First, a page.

In stanza two, we read how the mother, in the meager shade of the thorn trees, is searching the hair of her child for ticks – again a detail which suggest the poverty and insanitary conditions under which these laborers live. We notice that her sharp nails are ‘purpled with the blood” of the parasites. In fact, the phrase ‘purpled with the blood of ticks’ is grammatically out of place; it is intended presumably to relate to its head - word ‘nails’, but the nails are introduced by the conjunction ‘while’ and cannot strictly be governed by a loose phrase which lies outside the clause together. Nevertheless, this slight dislocation of syntax is easily forgiven as our attention is held by the metaphor ‘prowled’, which suggests that her fingers are like a fierce animal searching through the forest for its prey. The sharp electric clicks are produced when she finds a tick and cracks it between her fingernails: this produces a sound like that given by an electric spark (as from a car battery). Not only does the metaphor give this impression but the sounds of the word sequence ‘ticks’, electric, clicks intensify it.
In stanza three, we turn on different matters, but the choice of words in apt again. We see, and hear that the baby’s mouth is ‘plugged’; he tugs at the nipple: grunting as he feeds. The sequence of ugly vowel sounds suggest the greedliness (and hunger) of the bay as he feeds, and this is intensified in the animal simile ‘like a puppy’, in which the same vowel sound appears. Then the poet goes on to describe the deep strong feelings which pass in a steady, inevitable flow from the mother to the child and here the simile of the broad river is very suitable; its effect being further strengthened by the predominance of broad syllables and diphthongs in the line: “Like a broad river sighing through its reeds.” This well suggests the flow of a mighty river.
Stanza four arouses out increased attention with an unexpected switch of thought, almost a paradox. In the physical sense it is obviously the child which is drinking from its mother; in another sense we are now told that her flesh is, in a deeper sense, imbibing something from the drowsy stream. To make the sudden change of thought from the reflective to the aggressive, there is a sudden change in the rhythmic and sound qualities of this stanza, and we come to a vigorous climax on the energetic multi-syllabic word ‘unsmotherable’. “Yet in that drowsy steam her flesh imbibes/ An old unquenched unsmotherable heat…”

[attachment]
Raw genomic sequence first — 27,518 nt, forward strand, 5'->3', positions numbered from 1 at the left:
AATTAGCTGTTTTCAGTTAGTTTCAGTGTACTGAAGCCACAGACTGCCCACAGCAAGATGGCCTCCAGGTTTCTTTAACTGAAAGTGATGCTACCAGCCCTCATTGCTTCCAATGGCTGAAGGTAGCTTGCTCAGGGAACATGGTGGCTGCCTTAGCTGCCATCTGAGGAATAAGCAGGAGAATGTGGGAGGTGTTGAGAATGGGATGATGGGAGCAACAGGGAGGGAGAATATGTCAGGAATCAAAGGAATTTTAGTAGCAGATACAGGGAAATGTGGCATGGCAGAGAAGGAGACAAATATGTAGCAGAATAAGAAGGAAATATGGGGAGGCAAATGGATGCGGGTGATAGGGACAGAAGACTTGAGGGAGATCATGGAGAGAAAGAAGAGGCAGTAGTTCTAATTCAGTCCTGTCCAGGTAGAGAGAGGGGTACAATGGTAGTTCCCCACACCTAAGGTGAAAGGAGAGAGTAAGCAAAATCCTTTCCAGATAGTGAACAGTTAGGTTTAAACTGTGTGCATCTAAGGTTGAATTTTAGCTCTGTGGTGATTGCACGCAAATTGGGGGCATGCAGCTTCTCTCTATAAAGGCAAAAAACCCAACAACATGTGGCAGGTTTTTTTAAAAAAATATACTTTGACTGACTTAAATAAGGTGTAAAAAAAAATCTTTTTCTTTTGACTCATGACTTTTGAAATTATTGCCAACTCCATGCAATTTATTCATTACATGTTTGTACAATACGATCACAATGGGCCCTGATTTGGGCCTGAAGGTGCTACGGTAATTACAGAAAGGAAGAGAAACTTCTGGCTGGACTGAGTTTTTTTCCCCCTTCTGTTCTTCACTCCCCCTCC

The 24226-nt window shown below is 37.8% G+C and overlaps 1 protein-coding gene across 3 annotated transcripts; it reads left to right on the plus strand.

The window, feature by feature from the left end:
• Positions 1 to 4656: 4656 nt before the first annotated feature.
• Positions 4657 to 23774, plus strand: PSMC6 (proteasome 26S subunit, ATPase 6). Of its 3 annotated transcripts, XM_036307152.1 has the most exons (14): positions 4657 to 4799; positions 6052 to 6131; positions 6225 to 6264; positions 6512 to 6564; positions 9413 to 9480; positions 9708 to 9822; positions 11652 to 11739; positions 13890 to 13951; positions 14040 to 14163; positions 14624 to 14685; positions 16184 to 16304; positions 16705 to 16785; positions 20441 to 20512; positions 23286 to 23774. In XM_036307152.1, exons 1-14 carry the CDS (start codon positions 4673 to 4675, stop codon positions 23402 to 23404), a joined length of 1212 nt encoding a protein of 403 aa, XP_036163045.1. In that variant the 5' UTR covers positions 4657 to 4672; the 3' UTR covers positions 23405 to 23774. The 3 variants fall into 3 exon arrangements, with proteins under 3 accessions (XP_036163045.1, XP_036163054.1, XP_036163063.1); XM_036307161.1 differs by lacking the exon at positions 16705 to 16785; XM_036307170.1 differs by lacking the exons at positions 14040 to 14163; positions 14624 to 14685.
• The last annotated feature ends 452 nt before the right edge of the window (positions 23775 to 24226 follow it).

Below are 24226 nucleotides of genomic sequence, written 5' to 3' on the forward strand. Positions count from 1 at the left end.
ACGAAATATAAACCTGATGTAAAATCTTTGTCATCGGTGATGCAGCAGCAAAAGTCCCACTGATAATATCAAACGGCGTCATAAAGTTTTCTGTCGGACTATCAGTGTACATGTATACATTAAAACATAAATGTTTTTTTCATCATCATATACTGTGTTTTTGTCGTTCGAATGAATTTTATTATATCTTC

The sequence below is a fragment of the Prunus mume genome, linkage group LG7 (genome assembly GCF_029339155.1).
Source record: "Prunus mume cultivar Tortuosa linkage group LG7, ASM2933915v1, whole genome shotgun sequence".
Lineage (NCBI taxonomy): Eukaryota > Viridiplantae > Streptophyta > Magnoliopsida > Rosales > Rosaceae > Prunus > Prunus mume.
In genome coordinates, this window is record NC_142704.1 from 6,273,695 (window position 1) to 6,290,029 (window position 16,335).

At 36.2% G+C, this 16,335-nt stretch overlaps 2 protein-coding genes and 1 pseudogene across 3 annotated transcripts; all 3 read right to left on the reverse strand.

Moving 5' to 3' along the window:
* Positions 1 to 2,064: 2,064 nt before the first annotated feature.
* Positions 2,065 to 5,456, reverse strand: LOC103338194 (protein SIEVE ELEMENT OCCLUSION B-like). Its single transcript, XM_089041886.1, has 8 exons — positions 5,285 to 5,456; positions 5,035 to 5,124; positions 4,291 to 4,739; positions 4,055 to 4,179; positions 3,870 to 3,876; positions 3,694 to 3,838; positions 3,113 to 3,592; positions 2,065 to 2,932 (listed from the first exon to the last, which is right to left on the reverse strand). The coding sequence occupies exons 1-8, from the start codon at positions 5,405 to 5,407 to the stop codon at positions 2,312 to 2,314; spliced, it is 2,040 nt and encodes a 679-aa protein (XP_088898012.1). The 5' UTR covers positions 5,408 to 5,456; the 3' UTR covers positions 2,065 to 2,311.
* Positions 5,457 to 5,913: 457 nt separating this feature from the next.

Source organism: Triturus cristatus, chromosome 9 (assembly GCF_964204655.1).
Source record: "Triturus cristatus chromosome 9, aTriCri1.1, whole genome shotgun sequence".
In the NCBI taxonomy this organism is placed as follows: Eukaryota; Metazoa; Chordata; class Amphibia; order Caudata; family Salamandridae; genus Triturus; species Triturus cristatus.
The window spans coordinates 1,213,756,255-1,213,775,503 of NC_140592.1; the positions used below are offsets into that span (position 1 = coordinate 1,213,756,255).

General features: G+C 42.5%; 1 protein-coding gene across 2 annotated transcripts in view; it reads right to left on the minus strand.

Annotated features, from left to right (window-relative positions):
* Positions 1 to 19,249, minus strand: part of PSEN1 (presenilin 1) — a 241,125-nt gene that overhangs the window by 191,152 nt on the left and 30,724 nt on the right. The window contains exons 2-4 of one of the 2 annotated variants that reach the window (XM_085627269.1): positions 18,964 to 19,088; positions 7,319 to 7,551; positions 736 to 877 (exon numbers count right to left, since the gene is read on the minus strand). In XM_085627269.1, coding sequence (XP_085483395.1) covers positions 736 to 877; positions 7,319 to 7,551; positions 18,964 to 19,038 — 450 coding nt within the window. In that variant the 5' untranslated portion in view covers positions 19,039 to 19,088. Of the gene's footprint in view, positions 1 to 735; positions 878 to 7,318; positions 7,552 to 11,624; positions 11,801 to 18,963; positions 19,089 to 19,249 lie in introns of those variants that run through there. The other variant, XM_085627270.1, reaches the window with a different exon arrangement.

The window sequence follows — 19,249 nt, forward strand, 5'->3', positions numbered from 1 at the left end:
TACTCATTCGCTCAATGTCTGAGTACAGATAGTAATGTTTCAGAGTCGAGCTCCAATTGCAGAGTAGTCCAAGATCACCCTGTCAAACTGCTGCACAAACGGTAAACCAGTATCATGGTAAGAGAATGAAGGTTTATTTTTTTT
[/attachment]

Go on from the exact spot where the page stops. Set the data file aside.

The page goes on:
The word ‘unsmotherable’ takes on special force in its context with ‘unquenched’, which seem to prepare the way, and the monosyllable ‘heat’ which gives the line its decisive conclusion. The line as a whole is an emphatic statement of the unquenchable vigor and spirit of the African people: nothing can blot out or obliterate their primal energy (heat – one of the basic essentials of life). The feeling of conviction is repeated in a slightly different rhythmic pattern in two following and closely parallel lines: “The curbed ferocity of beaten tribes/ The sullen dignity of tier defeat” when an element of alliteration ‘b’ and ‘d’ also adds to the forceful pattern of speech.
The poem now moves to its prophetic climax and the Zulu Girl, as we have seen, takes on the significance of a symbol. She is no longer just a single, stray, exploited, hardworking individual in some remote part of the veldt: she represents to us the potentiality of her race for suffering, survival, and triumph. Her body is grand and imposing: it ‘looms’ over her child, and its protective power is beautifully shown in the picturesque simile of “… a hill/ Within whose shade a village leis at rest.”
We notice that the shade, unlike that of the thorn trees (a mere ‘pool’) is unbroken and extensive, and in it the village lies in peace and tranquility, ‘at rest. The ‘ looming hill’ leads our thoughts to the second simile of the great thunder cloud, ‘so terrible and still’, which suggest violent storms to come in the near future, but with the prospect of a welcome harvest in the fullness of time.
“Zulu Girl” is thus an effective and meaningful short poem, in which many resources of the poet’s art have been combined to treat one of the urgent problems of the modern world.
(This commentary has been adapted from HLB Moody’s “Literary Appreciation”)